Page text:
On The Road To Finca Gualfin
Just last week, Bill and I sat under bare trees in the pale winter sunshine of Paris. Now, we’re on the other side of world, in late summer. Arriving in Buenos Aires last week, we shed our sweaters and walked out into sunny, warm Palermo Soho through leafy tunnels of plane trees arching over the cobbled streets. As every year, we marveled at the increase in restaurants and bars, clothing and design boutiques. We browsed at our favorite
bookshop (Libros de Pasaje, next to the Peronist café whose windows are filled with images of Evita, Juan and el Pingüino – Kristina’s husband) in the pleasant silence of a few softly clicking laptops from communal work tables and three cashiers conducting a hushed, possibly intellectual conversion.
No Parisian hustle and bustle, flash or frivolity; the neighborhood was almost asleep. Until about midnight, when the parties began. The last booming bass trailed off at break of dawn. Somehow, Argentina is prospering and having fun despite 40% annual inflation.
But Buenos Aires is only our first stop on this sojourn in Argentina. We are on our way to Gualfin, up in the northwest of Salta province, at the back of the remote Molinos Valley. We have been making this trip for thirteen years, with deepening attachment. Flying up to Salta in the afternoon, we stayed overnight on the outskirts of the city, on a campo now transformed into a small hotel.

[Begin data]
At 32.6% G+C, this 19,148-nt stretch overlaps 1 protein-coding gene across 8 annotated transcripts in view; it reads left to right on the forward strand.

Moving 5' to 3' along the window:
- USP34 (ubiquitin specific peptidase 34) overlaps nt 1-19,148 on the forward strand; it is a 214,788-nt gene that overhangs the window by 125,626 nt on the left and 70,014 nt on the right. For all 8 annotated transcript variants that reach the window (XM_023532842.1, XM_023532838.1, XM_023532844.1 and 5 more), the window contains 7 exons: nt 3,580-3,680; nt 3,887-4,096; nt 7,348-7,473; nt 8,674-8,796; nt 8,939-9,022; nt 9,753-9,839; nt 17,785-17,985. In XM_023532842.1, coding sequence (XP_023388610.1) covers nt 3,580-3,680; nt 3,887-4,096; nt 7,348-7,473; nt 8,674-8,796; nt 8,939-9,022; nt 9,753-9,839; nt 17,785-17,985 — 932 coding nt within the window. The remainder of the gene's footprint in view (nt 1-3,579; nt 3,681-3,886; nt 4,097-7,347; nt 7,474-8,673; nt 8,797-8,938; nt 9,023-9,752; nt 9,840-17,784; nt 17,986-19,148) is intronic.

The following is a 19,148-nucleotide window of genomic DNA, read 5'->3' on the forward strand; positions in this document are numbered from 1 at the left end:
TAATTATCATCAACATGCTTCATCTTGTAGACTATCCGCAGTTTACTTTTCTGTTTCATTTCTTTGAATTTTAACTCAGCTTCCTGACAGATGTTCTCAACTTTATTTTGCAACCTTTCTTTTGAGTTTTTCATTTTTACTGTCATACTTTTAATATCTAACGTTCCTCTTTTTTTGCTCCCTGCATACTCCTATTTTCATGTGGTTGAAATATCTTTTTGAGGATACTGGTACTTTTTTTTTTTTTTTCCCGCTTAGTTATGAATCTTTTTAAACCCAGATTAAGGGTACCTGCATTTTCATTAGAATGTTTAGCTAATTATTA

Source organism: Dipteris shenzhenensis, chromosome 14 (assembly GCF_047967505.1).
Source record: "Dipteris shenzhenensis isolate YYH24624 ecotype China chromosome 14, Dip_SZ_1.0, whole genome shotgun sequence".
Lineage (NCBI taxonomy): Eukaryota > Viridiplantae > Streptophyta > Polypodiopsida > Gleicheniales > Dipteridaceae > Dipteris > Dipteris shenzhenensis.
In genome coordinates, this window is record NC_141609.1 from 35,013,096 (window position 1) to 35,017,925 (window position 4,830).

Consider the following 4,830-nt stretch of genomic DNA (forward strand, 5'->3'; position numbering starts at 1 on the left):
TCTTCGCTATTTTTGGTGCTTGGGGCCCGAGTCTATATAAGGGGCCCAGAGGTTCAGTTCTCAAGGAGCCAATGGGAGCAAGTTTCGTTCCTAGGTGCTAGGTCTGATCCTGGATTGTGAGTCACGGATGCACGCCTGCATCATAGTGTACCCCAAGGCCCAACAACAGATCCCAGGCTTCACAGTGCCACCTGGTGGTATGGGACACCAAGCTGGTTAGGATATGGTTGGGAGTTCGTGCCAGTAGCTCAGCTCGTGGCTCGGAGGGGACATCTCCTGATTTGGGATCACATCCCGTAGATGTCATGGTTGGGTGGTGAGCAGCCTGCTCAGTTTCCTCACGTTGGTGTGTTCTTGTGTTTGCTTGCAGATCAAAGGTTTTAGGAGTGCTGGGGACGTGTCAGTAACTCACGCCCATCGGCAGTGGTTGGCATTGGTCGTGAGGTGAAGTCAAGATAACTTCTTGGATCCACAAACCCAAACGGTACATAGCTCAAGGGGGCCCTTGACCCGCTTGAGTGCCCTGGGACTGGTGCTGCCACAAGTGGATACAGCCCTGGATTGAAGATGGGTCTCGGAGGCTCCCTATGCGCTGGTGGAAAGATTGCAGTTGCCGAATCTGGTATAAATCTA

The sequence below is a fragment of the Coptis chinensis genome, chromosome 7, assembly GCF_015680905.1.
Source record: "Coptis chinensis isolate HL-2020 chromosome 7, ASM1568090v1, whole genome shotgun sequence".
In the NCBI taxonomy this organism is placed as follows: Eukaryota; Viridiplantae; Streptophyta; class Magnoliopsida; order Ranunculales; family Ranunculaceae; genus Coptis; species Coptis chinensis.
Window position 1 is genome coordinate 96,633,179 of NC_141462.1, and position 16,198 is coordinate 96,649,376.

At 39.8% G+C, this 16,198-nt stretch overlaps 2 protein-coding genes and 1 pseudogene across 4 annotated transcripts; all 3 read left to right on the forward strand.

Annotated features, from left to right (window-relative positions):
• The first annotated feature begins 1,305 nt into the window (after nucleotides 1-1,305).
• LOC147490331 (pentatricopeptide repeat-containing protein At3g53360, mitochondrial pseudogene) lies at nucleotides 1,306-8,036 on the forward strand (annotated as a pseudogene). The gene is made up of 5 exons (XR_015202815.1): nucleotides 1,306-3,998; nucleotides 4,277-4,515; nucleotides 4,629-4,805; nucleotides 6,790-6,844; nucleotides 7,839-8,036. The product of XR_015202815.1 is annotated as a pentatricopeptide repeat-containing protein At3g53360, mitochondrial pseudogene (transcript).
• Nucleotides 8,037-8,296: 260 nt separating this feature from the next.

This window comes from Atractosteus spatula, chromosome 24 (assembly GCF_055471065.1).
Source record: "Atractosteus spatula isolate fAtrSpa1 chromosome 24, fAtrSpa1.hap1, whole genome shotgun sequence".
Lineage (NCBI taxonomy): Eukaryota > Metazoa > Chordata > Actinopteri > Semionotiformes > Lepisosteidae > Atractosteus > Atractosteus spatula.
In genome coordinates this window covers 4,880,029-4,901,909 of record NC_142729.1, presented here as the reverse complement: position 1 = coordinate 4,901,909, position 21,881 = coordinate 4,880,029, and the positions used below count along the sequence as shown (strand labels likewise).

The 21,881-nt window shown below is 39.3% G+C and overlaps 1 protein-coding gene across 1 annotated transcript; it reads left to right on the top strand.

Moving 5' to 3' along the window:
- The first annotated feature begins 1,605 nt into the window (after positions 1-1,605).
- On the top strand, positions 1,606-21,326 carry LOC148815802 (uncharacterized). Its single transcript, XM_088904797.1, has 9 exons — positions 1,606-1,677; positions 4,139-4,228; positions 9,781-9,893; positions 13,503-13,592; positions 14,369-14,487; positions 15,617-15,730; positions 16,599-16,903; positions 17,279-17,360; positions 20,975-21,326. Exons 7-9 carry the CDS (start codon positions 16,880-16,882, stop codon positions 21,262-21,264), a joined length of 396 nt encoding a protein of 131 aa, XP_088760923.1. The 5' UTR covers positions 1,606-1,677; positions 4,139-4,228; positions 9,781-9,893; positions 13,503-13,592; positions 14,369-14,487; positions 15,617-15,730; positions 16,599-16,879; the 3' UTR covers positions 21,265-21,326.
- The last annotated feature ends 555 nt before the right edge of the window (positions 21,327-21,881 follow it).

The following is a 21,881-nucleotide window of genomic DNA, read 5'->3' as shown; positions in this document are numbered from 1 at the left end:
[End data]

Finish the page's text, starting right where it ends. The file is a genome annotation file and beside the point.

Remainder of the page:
Here, on a grassy plain looking out to low mountains, a Salteño family used to escape the heat of a Salta summer. In the garden, the palo borracho is in exuberant bloom, pink against the bright blue sky, dropping petals on the grass. The tree is not really “drunken.” It grows like any other respectable tree, but its trunk is shaped like a bottle. A pair of funny-looking birds, like a cross between a hawk, a parrot, and a puffin, strut around the rose garden, poking at worms.
Casa de los Jazmines is a stopover, a place to gather strength for the long drive ahead. It also happens to be convenient to a small but important part of the Gualfin diaspora in Salta city.
Gualfin’s limited resources of water and arable land mean that families send most of their grown sons and daughters down to the ciudad to earn a living. We did the same for the herd of cattle from Compuel during the terrible drought a couple of years ago. These cows now live only minutes from Jazmines – as do two good friends from Gualfin. You know them – at least by name!
Tomorrow: A visit with Jorge and Maria.